The nonprofit organization OPAL plans to move the UP house out of Seattle's Ballard neighborhood to Orcas Island

By Emily Zauzmer
Updated July 30, 2015 05:45 PM
Credit: David Ryder/Landov; Inset:Everett

Just like the Academy Award-winning movie Up, the tumultuous history of Edith Macefield’s house appears to have found its happy ending after all.

OPAL (Of People and Land) Community Land Trust, a nonprofit organization, is raising money to save the home from destruction by moving it from its nook in Seattle’s Ballard neighborhood to Orcas Island in Washington’s San Juan Islands.

In 2006, Macefield, who passed away in 2008, rejected an offer of $1 million when commercial developers wanted to plow down her Seattle property. After Up premiered in 2009, viewers drew obvious parallels between the sweetly stubborn Macefield and the film’s lovably crotchety protagonist Carl. Disney took notice as well, tying balloons to Macefield’s house Up-style while promoting the film.

But the story turned sour when the Seattle Post-Intelligencer reported in June that the 115-year-old farmhouse had gone into foreclosure and would be torn down in 90 days if it were not sold.

The idea that Macefield’s house might be demolished went over like a lead balloon among the public.

A mother-daughter duo made a bid to purchase the house and convert it into a pie shop, but city regulations made the proposal too expensive.

But then the happy ending seemingly arrived. Beating out several other interested buyers, OPAL, an organization which provides inexpensive housing for low-income residents of Orcas Island, swooped in before the 90-day deadline.

Within the next 60 to 90 days, OPAL plans to transport the house via truck and carry it across the water via barge. Once the structure has reached Orcas Island, OPAL will put the house back on a truck for a two-mile journey to its new locale. To speed up the final leg of the trip, OPAL will temporarily shut down the island’s Eastsound Airport and use the runway as a faster route. OPAL has relocated 10 homes in the past.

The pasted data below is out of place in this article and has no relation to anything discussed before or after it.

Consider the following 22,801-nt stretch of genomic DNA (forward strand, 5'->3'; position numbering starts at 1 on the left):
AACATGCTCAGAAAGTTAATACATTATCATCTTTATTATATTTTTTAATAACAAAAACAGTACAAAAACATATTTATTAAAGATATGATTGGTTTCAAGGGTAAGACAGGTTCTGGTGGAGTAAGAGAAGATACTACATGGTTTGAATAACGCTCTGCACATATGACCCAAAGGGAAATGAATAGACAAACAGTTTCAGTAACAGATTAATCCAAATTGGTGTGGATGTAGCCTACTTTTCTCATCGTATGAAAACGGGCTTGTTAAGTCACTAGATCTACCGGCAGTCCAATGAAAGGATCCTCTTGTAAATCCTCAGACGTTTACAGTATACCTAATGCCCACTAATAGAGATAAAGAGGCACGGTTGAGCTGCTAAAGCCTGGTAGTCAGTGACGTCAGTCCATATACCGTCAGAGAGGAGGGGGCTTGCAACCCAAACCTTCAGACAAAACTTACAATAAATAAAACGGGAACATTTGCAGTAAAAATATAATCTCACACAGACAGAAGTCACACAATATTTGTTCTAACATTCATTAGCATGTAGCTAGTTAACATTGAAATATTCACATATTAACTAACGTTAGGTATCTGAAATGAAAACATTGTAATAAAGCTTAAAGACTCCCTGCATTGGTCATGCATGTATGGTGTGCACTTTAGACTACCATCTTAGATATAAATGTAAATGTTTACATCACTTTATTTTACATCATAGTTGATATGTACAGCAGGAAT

“I can’t tell you how excited OPAL is about saving this house and having a family live in it,” states Jeanne Beck, OPAL’s Stewardship and Project Manager, in a press release on Wednesday. From the first time I saw Edith’s house, I wanted to save it and now we can.”

Real estate broker Paul Thomas adds that Macefield’s home will have more breathing room in its new spot. “It will be surrounded by trees, not by towering cement walls. Rather than being forlorn and vacant it will be lived in and loved,” he says.

Using Kickstarter as a platform, OPAL is trying to raise $205,000 by Sept. 15 to move the house, refurbish it for its future inhabitants, and buy the land on which the house will rest.

“The house really will float away, but not by air,” Thomas notes in a July 30 press release. “I can’t possibly imagine a more wonderful ending for this chapter of the Edith Macefield story.”